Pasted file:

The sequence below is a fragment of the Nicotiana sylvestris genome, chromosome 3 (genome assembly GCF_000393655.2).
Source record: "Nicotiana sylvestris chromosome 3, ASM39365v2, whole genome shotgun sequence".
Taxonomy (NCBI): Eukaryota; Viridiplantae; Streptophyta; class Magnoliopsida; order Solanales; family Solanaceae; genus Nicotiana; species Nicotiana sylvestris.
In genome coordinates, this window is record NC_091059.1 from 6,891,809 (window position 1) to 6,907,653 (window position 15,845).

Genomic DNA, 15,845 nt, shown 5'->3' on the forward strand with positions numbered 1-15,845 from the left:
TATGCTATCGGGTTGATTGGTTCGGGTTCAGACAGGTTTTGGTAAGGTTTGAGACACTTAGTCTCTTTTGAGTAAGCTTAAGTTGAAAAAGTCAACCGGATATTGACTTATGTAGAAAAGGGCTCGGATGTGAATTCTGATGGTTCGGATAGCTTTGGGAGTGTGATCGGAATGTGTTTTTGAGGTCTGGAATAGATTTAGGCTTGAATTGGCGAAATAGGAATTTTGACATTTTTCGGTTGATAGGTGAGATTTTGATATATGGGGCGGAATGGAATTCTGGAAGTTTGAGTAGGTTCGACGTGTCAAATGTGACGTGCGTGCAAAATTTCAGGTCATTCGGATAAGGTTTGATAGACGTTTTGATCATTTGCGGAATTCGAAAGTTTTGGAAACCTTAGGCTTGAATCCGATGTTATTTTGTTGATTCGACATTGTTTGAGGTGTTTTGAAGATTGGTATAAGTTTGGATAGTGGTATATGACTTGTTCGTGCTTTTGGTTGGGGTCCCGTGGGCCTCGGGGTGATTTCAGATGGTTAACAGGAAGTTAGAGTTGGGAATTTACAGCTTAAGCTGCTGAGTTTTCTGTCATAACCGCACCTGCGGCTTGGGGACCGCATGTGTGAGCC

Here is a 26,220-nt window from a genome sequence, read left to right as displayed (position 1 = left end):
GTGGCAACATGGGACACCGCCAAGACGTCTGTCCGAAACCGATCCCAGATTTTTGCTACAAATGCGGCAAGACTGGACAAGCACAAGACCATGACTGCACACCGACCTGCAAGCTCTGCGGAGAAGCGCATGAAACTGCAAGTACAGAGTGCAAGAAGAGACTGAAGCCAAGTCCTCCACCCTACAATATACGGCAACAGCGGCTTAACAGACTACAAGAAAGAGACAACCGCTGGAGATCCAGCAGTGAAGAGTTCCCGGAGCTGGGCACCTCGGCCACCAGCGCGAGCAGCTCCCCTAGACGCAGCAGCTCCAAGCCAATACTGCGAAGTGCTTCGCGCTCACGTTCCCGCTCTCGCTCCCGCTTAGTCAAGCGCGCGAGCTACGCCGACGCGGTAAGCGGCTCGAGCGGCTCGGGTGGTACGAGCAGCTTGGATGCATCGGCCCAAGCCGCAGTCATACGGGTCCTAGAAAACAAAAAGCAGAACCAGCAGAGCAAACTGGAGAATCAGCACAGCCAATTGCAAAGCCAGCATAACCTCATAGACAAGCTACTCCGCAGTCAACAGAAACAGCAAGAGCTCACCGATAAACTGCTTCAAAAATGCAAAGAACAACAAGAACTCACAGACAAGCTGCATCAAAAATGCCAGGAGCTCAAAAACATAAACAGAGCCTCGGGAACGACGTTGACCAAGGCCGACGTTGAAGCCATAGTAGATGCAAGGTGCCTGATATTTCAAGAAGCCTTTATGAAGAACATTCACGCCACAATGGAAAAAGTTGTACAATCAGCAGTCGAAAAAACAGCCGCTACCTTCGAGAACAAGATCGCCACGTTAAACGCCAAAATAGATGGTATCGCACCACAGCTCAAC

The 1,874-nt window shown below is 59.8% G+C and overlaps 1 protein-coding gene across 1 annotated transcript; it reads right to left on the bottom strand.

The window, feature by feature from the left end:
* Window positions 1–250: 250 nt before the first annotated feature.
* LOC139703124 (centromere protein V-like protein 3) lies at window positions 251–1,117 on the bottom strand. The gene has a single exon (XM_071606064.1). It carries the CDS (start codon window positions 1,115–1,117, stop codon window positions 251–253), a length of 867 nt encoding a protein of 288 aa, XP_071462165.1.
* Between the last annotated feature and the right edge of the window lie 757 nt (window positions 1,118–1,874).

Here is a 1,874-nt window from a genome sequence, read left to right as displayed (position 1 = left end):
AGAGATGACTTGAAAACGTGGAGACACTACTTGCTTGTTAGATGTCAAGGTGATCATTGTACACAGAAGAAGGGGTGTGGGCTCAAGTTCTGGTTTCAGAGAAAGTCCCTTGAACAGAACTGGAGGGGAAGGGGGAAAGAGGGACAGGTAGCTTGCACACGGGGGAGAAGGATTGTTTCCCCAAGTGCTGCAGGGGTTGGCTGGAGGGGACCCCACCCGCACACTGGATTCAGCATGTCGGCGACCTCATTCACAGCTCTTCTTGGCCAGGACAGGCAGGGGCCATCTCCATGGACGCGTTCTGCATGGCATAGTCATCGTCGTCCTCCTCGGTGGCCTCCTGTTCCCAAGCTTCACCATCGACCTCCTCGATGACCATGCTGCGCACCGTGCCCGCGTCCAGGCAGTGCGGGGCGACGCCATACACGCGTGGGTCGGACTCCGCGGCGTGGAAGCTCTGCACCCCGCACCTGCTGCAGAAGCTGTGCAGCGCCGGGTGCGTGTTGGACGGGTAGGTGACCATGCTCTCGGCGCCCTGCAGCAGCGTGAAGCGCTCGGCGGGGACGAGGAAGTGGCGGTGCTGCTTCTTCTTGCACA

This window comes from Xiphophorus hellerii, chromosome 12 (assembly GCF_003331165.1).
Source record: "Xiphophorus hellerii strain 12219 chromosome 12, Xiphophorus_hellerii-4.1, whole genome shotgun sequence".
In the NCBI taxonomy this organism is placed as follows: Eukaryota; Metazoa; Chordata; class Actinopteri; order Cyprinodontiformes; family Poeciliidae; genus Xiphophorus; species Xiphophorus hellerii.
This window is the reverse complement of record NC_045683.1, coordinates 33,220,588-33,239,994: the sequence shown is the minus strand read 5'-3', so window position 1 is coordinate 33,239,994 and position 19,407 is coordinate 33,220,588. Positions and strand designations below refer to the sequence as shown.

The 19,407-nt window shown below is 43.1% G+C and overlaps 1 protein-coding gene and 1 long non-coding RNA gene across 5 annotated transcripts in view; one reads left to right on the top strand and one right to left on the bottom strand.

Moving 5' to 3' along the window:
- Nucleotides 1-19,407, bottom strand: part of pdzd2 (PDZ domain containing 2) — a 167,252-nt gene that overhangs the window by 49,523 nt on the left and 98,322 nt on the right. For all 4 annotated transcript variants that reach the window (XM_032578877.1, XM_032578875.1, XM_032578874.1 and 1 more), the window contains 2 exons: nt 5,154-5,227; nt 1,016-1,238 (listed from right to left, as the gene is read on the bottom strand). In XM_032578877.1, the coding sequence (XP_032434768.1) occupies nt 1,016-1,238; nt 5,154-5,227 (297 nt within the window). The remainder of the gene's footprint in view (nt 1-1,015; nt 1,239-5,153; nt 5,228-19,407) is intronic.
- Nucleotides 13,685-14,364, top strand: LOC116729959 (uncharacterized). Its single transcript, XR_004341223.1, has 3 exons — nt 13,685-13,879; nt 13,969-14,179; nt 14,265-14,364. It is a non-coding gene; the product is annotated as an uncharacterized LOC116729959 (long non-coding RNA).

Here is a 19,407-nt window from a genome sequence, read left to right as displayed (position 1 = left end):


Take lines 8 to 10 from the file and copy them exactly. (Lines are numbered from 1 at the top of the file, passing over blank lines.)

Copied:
GTGGCAACATGGGACACCGCCAAGACGTCTGTCCGAAACCGATCCCAGATTTTTGCTACAAATGCGGCAAGACTGGACAAGCACAAGACCATGACTGCACACCGACCTGCAAGCTCTGCGGAGAAGCGCATGAAACTGCAAGTACAGAGTGCAAGAAGAGACTGAAGCCAAGTCCTCCACCCTACAATATACGGCAACAGCGGCTTAACAGACTACAAGAAAGAGACAACCGCTGGAGATCCAGCAGTGAAGAGTTCCCGGAGCTGGGCACCTCGGCCACCAGCGCGAGCAGCTCCCCTAGACGCAGCAGCTCCAAGCCAATACTGCGAAGTGCTTCGCGCTCACGTTCCCGCTCTCGCTCCCGCTTAGTCAAGCGCGCGAGCTACGCCGACGCGGTAAGCGGCTCGAGCGGCTCGGGTGGTACGAGCAGCTTGGATGCATCGGCCCAAGCCGCAGTCATACGGGTCCTAGAAAACAAAAAGCAGAACCAGCAGAGCAAACTGGAGAATCAGCACAGCCAATTGCAAAGCCAGCATAACCTCATAGACAAGCTACTCCGCAGTCAACAGAAACAGCAAGAGCTCACCGATAAACTGCTTCAAAAATGCAAAGAACAACAAGAACTCACAGACAAGCTGCATCAAAAATGCCAGGAGCTCAAAAACATAAACAGAGCCTCGGGAACGACGTTGACCAAGGCCGACGTTGAAGCCATAGTAGATGCAAGGTGCCTGATATTTCAAGAAGCCTTTATGAAGAACATTCACGCCACAATGGAAAAAGTTGTACAATCAGCAGTCGAAAAAACAGCCGCTACCTTCGAGAACAAGATCGCCACGTTAAACGCCAAAATAGATGGTATCGCACCACAGCTCAAC

The 1,874-nt window shown below is 59.8% G+C and overlaps 1 protein-coding gene across 1 annotated transcript; it reads right to left on the bottom strand.

The window, feature by feature from the left end: